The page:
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Some older Grantsburg folks were sad and nostalgic Wednesday as workers began to take down the DNR Fire Tower, a Grantsburg landmark on Tower Hill, the highest spot in the village. 

The removal marks the end of an era. Fire towers were erected during the 1920s, 30s and 40s throughout Wisconsin and Minnesota forests. Some say the Grantsburg tower has been in place since 1932, after being moved piece-by-piece from an earlier location on the north side of the highway.

Fire spotters in airplanes began to replace the tower-top spotters as early as the late 1950s, but Burnett County DNR continued to staff its towers until 2011.

Smoke spotters

It was a solitary job, but the spotters had to remain vigilant. When they saw a “smoke,” the spotter used a table-top device called an alidade to estimate the direction and distance to the fire, then grab their radio to notify the DNR fire headquarters in Cumberland.

Pinpointing the exact fire location required spotters in several towers working together. In contrast, one airplane observer could immediately fly toward the smoke and see what was ablaze and note its location.

“A trip to the top of the 110-foot tower affords an amazing view,” says Fire Spotter Dorene Snyder of Grantsburg, who made one last trip to the top this week. She worked in the Grantsburg tower 24 years. “On the clearest days, I could see the smokestacks of the Potlatch Paper Mill in Duluth,” she said.

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“Our general range for fire spotting was about 20 miles in all directions,” she added. ”If you looked out farther than that, you were in another tower’s backyard.”

Headed for another hill

The Wisconsin DNR has been advertising its fire towers for sale for a few years. Dorene Synder hoped the Grantsburg tower could be saved, as it was located on DNR property and was a treasured village landmark. Generations of elementary school students hiked the wooded trails around the tower and climbed it.

But, preserving it here wasn’t to be. Most of the towers are at least 80 years old, and buyers can often pick them up for less than $5,000 to salvage the metal for scrap.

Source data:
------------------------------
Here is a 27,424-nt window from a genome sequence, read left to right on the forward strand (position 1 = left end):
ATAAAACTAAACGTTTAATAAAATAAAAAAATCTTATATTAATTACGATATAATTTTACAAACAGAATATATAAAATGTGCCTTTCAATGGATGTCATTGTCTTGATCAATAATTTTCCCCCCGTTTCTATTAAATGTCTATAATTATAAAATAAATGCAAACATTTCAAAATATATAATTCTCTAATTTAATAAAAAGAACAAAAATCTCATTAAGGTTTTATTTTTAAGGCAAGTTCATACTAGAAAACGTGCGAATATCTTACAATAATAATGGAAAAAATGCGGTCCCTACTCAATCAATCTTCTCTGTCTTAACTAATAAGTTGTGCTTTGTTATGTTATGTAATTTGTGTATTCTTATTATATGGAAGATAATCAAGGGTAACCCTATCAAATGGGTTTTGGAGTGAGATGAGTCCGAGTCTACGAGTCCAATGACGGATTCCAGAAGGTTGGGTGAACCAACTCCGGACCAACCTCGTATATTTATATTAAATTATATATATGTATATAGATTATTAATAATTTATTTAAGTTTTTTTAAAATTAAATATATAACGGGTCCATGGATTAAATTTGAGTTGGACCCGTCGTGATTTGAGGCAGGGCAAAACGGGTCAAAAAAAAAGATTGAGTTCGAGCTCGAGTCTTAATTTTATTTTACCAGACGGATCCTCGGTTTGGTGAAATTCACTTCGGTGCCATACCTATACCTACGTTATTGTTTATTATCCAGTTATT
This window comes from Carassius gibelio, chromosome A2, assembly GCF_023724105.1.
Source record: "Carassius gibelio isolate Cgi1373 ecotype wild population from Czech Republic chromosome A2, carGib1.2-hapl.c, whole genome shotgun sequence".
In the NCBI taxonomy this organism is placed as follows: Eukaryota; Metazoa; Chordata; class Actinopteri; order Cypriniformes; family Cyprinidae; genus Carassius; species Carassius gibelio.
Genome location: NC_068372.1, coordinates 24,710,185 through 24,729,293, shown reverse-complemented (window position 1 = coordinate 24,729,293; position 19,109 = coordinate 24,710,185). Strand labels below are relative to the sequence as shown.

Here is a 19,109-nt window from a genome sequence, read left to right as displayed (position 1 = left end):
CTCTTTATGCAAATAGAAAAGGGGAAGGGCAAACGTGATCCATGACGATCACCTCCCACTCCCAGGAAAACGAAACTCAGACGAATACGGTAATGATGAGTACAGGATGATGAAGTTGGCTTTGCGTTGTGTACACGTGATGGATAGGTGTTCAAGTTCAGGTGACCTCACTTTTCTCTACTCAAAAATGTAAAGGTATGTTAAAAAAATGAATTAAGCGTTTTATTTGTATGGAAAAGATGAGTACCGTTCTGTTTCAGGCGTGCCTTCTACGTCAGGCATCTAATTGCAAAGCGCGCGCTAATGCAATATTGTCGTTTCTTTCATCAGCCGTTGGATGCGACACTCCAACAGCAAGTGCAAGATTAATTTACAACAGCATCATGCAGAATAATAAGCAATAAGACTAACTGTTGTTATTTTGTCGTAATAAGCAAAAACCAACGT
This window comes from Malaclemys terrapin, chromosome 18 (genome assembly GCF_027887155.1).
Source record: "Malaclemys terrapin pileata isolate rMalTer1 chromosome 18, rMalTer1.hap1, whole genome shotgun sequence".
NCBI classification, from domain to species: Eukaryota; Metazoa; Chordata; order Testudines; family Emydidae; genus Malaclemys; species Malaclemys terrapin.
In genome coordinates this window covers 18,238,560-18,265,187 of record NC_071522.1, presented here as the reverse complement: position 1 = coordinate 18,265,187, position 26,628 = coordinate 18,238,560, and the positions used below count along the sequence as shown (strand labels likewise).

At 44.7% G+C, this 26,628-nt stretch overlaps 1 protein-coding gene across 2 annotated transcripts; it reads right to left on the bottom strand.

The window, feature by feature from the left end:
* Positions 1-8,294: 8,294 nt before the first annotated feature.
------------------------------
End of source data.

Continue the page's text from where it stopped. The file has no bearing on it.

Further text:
At least the Grantsburg tower faces a better future than the scrap heap. Jon Dobbs, a retired owner of a medical equipment business in Minoqua, resides in nearby Boulder Junction.

Dobbs is an enthusiast of history and towers. Jon’s wife, Jaci, said,” Jon loves towers. He has probably looked at a dozen or more of these DNR towers around Wisconsin, but this one was in the best condition by far,” she said. 

Dobbs called on his buddy in the construction business and engaged him and his crew to bring their tall cranes to Grantsburg to begin the disassembly process. First, they stabilized the tower, then attached heavy straps around the tower’s house or “cab.” Despite a chilly wind, the work high above the trees continued steadily until 3:30 p.m.

Finally, the crane lifted the cab and some of the stairway beneath it above and away from the tower girders, then slowly lowered it to the ground, where it was gently laid on its side on a flatbed trailer.

A Superior view

The tower will be taken apart, piece by piece. It is headed for its new home in Montreal, WI, a few miles southwest of Hurley, where the Dobbs own a vacation home.

“This tower will be rebuilt on our property, on the highest hill in the area, for private use,” Jaci Dobbs said. “We will be able to see Lake Superior, which is about 18-20 miles to the northwest.

What will they put in the tower’s cab? Windows, chairs and stools, binoculars and probably a spotting scope. “And, a hammock for me,” Jaci Dobbs said.